COPENHAGEN, Denmark (NEWSnet/AP) — Denmark will tax livestock farmers for greenhouse gas emitted by cows, pigs and sheep.

The goal is to reduce Danish greenhouse gas emissions by 70% from 1990 levels by 2030, said Jeppe Bruus, Minister of Taxation.

It’s the first nation to suggest such a standard.

Denmark livestock farmers will be taxed $43 per ton of carbon dioxide equivalent in 2030. The tax will increase to $108 by 2035. Because of an income tax deduction of 60%, the actual cost per ton will start at  $17.30 and increase by 2035.

“We will take a big step closer in becoming climate neutral in 2045,” Bruus said.

Although carbon dioxide typically receives more attention for its role in climate change, methane traps about 87 times more heat within a 20-year time frame, according to U.S. National Oceanic and Atmospheric Administration.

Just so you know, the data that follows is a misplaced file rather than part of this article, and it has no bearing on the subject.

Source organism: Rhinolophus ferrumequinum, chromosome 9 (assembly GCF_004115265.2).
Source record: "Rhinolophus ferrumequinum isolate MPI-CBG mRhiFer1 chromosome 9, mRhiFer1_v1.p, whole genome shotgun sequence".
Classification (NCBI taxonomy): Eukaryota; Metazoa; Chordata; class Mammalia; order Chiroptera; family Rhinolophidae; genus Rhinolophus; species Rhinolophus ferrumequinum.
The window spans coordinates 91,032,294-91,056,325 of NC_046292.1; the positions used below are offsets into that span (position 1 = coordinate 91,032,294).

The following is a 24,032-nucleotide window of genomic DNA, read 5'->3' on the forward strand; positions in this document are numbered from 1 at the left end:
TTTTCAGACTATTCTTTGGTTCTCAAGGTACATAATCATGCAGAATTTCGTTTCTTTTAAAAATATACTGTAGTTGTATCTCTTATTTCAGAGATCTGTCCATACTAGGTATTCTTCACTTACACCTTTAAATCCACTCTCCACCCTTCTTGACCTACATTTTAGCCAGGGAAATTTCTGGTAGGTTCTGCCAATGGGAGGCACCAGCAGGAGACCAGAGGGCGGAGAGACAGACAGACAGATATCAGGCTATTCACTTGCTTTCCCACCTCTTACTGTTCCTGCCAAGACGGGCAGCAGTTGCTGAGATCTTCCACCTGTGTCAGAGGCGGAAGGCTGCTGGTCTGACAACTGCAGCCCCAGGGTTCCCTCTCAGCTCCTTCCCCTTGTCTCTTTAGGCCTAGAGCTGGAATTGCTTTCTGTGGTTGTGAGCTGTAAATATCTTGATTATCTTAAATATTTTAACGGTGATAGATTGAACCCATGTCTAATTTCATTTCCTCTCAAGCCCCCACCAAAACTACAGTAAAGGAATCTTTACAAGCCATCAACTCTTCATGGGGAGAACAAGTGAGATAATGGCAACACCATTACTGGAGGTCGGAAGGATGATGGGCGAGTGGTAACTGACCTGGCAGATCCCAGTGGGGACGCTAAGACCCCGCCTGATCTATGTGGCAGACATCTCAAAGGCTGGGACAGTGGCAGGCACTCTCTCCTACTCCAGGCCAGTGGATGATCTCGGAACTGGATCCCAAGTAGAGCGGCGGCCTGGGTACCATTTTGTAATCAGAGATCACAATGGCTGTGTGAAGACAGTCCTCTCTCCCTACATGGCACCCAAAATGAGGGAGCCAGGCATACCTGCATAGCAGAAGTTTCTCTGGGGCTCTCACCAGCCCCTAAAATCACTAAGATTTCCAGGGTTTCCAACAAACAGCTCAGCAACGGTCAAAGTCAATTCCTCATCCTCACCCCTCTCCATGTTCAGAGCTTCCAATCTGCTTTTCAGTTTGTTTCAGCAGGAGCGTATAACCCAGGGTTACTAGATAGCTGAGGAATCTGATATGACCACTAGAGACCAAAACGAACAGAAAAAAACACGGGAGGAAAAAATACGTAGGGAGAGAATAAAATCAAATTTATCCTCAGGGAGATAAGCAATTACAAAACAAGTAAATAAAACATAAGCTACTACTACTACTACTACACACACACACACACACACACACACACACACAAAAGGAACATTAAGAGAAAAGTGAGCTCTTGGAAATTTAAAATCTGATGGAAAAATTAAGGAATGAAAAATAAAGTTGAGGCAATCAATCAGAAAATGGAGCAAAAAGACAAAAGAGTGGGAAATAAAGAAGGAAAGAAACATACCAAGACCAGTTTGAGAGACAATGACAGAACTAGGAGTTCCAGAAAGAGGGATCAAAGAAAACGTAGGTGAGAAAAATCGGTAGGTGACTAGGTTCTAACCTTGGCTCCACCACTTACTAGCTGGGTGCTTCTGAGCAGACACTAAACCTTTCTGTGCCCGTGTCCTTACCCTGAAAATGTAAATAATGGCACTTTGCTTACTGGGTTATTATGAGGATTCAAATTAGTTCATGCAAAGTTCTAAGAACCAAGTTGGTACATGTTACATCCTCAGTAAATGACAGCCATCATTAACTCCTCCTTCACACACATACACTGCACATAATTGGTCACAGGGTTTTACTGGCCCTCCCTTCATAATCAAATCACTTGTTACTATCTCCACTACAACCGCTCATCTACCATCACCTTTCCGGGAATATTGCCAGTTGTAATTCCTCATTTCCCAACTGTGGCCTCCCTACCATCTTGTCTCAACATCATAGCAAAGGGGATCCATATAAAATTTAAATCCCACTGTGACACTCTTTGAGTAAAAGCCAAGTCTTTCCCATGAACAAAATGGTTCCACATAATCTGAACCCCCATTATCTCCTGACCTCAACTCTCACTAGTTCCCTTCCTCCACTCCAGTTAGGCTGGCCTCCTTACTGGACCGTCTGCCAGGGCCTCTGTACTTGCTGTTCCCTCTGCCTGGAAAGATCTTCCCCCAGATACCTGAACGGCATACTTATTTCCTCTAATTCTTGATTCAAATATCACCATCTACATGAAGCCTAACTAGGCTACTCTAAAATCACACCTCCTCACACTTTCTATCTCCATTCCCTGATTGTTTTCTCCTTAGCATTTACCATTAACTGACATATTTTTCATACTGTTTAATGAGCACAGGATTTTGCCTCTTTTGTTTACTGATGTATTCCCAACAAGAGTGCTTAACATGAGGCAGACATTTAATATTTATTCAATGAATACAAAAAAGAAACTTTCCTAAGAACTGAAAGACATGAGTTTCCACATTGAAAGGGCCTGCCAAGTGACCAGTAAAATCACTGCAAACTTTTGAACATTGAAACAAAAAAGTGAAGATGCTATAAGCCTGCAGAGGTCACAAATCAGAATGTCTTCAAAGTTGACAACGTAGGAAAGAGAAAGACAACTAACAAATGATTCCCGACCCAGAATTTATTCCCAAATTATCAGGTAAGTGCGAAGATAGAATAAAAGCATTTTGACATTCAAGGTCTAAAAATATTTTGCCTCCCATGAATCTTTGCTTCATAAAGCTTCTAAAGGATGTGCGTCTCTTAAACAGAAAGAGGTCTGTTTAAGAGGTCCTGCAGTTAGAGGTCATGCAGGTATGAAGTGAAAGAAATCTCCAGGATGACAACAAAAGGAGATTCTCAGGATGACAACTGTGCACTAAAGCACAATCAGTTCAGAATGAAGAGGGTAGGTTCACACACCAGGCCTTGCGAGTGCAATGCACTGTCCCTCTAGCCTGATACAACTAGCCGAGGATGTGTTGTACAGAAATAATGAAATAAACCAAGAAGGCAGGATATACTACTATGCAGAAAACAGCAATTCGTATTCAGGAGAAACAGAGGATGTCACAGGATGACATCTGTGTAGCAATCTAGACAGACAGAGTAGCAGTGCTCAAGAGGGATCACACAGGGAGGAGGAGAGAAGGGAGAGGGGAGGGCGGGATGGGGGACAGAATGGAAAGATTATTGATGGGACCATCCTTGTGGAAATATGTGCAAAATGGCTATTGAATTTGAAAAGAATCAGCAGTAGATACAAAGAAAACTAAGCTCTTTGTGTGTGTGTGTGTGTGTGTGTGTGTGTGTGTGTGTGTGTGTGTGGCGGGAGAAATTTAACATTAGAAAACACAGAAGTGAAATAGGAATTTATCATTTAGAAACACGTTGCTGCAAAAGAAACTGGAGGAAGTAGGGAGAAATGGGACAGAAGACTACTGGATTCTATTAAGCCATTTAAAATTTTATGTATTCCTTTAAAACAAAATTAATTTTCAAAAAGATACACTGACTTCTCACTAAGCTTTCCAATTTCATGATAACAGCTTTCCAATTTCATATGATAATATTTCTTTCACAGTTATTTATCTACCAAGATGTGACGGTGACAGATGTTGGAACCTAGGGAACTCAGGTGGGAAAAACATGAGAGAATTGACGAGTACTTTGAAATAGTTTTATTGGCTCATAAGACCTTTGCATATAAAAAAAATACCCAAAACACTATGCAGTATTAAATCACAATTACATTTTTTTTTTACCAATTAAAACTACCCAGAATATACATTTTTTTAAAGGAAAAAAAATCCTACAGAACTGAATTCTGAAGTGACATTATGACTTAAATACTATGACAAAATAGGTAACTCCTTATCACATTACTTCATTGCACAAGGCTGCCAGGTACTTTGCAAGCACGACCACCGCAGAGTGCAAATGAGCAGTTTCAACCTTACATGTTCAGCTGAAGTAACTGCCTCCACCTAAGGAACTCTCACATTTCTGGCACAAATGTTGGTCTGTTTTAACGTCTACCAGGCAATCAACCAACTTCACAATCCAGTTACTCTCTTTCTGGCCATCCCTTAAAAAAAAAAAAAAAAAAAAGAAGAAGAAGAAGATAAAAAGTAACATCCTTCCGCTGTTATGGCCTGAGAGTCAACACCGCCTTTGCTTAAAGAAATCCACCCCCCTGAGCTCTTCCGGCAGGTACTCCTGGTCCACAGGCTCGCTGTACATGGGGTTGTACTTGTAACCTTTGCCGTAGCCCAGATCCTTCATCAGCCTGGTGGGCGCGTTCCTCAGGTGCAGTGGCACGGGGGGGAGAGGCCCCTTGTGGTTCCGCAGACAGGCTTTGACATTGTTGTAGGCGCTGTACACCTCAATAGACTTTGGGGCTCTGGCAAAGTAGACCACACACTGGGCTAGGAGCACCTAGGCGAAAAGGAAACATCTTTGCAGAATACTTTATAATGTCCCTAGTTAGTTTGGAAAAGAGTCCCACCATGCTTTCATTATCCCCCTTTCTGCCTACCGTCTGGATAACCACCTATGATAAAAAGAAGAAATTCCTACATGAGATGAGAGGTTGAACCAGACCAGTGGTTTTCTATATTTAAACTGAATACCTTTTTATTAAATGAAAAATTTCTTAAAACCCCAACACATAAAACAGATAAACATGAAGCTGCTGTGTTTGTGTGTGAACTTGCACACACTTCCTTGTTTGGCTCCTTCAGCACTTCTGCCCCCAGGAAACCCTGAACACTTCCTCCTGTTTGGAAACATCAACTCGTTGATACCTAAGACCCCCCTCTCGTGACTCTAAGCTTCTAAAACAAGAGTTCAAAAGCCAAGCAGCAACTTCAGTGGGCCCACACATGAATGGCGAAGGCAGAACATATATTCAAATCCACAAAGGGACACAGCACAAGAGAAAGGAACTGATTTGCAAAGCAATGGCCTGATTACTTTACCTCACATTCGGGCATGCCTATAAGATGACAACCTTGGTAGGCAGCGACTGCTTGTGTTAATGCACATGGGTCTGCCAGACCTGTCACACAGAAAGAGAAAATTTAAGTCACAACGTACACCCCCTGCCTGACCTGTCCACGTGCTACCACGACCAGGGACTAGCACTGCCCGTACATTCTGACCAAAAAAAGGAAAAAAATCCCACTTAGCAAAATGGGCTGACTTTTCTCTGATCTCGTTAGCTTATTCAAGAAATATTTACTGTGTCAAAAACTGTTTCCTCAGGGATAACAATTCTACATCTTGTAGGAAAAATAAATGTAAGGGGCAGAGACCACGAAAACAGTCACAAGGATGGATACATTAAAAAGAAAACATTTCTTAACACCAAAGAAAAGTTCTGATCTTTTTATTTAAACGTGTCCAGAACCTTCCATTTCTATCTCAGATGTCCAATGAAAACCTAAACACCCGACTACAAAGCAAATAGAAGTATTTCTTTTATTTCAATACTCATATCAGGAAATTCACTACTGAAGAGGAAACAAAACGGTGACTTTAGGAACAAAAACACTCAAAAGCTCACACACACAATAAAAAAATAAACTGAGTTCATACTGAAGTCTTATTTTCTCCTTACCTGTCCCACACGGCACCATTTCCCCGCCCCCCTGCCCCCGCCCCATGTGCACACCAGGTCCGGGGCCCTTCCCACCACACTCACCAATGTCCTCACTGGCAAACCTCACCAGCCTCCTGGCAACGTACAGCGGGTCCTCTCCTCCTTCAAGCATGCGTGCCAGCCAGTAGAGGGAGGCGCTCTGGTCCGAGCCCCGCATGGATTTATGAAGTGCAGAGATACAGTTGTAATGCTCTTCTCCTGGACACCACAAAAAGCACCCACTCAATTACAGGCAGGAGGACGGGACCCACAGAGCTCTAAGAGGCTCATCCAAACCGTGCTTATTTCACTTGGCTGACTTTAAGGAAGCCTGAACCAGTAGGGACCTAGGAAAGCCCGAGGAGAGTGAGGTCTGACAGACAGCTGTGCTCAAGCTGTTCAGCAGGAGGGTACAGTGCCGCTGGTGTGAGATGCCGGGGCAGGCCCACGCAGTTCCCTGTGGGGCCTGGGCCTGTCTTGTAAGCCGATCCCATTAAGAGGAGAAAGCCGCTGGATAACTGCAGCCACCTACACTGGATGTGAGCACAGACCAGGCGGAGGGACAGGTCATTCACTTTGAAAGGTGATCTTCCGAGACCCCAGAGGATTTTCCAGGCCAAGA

About 90% of methane from livestock comes from the way they digest, through fermentation, and is released as burps. Cows produce most of that methane. The remaining 10% of livestock methane comes from manure ponds.

As of June 2022, there were about 1.4 million cows in the nation, according to Statistics Denmark.

Follow NEWSnet on Facebook and X platform to get our headlines in your social feeds.

Copyright 2024 NEWSnet and The Associated Press. All rights reserved.